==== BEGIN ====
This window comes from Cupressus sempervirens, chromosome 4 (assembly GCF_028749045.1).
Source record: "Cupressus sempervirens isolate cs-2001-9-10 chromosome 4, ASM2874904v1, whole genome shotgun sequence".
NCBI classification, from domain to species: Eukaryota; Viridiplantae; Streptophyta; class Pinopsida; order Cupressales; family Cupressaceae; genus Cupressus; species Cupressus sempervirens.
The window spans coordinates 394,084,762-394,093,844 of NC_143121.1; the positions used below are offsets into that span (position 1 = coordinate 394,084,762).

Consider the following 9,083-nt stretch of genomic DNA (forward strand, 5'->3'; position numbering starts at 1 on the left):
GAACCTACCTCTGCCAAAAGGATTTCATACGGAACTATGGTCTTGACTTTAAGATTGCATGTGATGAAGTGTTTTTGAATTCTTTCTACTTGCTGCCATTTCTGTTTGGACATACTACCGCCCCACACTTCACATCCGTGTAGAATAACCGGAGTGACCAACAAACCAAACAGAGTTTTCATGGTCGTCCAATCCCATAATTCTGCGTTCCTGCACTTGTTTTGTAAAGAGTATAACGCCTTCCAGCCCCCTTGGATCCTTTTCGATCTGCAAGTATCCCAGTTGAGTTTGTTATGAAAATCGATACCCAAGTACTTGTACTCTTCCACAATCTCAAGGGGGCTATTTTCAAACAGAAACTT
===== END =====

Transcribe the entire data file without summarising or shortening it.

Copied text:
This window comes from Cupressus sempervirens, chromosome 4 (assembly GCF_028749045.1).
Source record: "Cupressus sempervirens isolate cs-2001-9-10 chromosome 4, ASM2874904v1, whole genome shotgun sequence".
NCBI classification, from domain to species: Eukaryota; Viridiplantae; Streptophyta; class Pinopsida; order Cupressales; family Cupressaceae; genus Cupressus; species Cupressus sempervirens.
The window spans coordinates 394,084,762-394,093,844 of NC_143121.1; the positions used below are offsets into that span (position 1 = coordinate 394,084,762).

Consider the following 9,083-nt stretch of genomic DNA (forward strand, 5'->3'; position numbering starts at 1 on the left):
GAACCTACCTCTGCCAAAAGGATTTCATACGGAACTATGGTCTTGACTTTAAGATTGCATGTGATGAAGTGTTTTTGAATTCTTTCTACTTGCTGCCATTTCTGTTTGGACATACTACCGCCCCACACTTCACATCCGTGTAGAATAACCGGAGTGACCAACAAACCAAACAGAGTTTTCATGGTCGTCCAATCCCATAATTCTGCGTTCCTGCACTTGTTTTGTAAAGAGTATAACGCCTTCCAGCCCCCTTGGATCCTTTTCGATCTGCAAGTATCCCAGTTGAGTTTGTTATGAAAATCGATACCCAAGTACTTGTACTCTTCCACAATCTCAAGGGGGCTATTTTCAAACAGAAACTT